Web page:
Neutrino and photon lensing by black holes: radiative lens equations and post-Newtonian contributions

Marta Dell'Atti, Claudio Coriano', Luigi Delle Rose, Antonio Costantini

Research output: Contribution to journalArticlepeer-review

Abstract

We extend a previous phenomenological analysis of photon lensing in an external gravitational background to the case of a massless neutrino, and propose a method to incorporate radiative effects in the classical lens equations of neutrinos and photons. The study is performed for a Schwarzschild metric, generated by a point-like source, and expanded in the Newtonian potential at first order. We use a semiclassical approach, where the perturbative corrections to neutrino scattering, evaluated at one-loop in the Standard Model, are compared with the Einstein formula for the deflection using an impact parameter formulation. For this purpose, we use the renormalized expression of the graviton/fermion/fermion vertex presented in previous studies. We show the agreement between the classical and the semiclassical formulations, for values of the impact parameter b h of the neutrinos of the order of b h ∼ 20, measured in units of the Schwarzschild radius. The analysis is then extended with the inclusion of the post Newtonian corrections in the external gravity field, showing that this extension finds application in the case of the scattering of a neutrino/photon off a primordial black hole. The energy dependence of the deflection, generated by the quantum corrections, is then combined with the standard formulation of the classical lens equations. We illustrate our approach by detailed numerical studies, using as a reference both the thin lens and the Virbhadra-Ellis lens.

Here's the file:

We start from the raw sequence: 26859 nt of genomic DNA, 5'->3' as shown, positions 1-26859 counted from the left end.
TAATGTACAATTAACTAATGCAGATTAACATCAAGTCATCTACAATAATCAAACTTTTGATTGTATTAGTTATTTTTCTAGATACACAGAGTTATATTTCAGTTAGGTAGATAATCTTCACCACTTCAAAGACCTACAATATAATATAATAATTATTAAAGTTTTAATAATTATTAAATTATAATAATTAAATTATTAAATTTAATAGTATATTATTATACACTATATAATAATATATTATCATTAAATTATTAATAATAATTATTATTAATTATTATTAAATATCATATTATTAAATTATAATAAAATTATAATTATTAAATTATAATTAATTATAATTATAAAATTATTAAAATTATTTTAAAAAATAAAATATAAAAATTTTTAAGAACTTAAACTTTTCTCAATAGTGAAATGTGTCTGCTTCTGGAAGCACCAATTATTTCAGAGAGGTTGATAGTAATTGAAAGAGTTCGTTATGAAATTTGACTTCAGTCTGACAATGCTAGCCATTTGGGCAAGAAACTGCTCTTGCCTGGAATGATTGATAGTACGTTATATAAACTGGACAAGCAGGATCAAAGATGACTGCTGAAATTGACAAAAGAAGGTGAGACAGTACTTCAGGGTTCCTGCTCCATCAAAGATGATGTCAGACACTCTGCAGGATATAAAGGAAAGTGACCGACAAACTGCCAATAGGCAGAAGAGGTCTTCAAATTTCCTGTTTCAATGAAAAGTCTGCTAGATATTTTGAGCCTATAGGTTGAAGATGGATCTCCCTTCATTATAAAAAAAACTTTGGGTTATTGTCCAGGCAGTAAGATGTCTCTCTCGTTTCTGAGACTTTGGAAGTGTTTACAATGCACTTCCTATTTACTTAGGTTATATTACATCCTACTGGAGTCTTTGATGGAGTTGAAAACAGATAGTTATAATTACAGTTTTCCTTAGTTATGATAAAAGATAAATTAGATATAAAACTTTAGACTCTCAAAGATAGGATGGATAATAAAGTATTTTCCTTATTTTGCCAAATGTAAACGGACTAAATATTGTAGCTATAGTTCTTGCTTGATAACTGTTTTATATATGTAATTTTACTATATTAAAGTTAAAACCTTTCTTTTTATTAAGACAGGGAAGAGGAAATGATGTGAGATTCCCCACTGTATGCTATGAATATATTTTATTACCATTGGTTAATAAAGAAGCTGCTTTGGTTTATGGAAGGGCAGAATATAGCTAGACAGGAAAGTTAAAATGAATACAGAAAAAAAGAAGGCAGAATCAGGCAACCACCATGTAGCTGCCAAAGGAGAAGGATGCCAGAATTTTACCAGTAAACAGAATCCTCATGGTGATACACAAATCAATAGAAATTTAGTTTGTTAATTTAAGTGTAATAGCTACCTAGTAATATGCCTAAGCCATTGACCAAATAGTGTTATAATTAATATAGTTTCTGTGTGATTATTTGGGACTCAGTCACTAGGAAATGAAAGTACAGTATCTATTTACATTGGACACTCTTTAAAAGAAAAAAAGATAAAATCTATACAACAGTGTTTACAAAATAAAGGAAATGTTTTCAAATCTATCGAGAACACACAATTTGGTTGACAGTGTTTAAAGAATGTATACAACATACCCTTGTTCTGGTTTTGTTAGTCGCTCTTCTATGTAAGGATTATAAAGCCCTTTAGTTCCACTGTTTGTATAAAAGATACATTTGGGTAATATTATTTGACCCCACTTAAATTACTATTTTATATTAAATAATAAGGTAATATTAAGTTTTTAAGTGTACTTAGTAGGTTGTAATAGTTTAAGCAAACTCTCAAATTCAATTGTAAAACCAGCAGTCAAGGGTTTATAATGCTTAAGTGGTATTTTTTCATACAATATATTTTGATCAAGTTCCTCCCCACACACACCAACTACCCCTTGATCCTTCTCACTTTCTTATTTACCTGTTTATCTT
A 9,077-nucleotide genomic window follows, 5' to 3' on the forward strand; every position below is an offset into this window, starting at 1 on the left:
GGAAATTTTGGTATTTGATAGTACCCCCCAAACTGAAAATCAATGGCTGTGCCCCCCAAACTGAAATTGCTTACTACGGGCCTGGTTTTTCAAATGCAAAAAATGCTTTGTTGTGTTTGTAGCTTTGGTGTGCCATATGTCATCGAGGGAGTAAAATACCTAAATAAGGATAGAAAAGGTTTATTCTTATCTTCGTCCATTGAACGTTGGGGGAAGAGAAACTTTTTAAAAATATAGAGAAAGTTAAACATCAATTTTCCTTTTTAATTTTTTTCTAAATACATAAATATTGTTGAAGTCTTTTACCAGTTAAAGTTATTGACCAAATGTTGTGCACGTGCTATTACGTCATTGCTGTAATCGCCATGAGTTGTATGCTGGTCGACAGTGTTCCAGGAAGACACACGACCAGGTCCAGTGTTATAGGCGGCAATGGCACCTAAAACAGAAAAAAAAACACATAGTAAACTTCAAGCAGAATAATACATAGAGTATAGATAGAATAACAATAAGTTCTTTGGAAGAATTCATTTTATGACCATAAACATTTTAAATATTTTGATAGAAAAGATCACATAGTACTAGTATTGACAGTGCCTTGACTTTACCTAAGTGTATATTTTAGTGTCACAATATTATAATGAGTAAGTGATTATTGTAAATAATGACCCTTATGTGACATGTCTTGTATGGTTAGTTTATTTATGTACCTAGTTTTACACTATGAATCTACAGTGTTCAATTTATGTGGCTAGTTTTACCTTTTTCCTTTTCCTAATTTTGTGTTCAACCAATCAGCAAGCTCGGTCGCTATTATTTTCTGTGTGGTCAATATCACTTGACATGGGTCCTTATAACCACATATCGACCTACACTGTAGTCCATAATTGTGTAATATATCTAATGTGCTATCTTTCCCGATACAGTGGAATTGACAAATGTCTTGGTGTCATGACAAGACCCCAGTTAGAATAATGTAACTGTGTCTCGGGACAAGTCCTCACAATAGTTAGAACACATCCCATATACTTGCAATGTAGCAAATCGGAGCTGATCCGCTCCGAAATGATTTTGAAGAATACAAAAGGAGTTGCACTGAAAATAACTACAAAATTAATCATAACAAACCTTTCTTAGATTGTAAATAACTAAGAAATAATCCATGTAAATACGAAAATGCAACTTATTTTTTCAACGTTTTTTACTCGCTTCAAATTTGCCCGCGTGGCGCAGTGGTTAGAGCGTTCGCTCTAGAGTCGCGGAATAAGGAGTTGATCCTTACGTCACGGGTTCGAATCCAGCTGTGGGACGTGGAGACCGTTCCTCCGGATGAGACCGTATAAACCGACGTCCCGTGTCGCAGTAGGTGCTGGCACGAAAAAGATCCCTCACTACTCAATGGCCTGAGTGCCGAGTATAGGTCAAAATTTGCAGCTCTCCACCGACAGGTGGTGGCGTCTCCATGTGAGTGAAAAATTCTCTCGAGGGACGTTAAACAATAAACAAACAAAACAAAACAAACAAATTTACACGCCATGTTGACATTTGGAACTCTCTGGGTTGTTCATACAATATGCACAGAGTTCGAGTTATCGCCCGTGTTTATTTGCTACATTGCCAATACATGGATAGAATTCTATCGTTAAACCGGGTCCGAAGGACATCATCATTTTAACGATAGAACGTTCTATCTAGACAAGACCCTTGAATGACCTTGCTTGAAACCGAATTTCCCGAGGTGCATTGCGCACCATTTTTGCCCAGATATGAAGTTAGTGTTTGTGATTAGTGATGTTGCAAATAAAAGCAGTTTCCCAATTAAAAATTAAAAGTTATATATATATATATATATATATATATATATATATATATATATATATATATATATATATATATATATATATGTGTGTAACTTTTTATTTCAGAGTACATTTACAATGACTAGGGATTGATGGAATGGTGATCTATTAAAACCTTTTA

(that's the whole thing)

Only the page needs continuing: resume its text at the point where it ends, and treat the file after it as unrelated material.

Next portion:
Original languageEnglish
Number of pages58
JournalJournal of High Energy Physics
Volume07
Issue number160
DOIs
Publication statusPublished - 29 Jul 2015

Keywords

  • black holes
  • neutrino physics
  • standard model

Fingerprint

Dive into the research topics of 'Neutrino and photon lensing by black holes: radiative lens equations and post-Newtonian contributions'. Together they form a unique fingerprint.

Cite this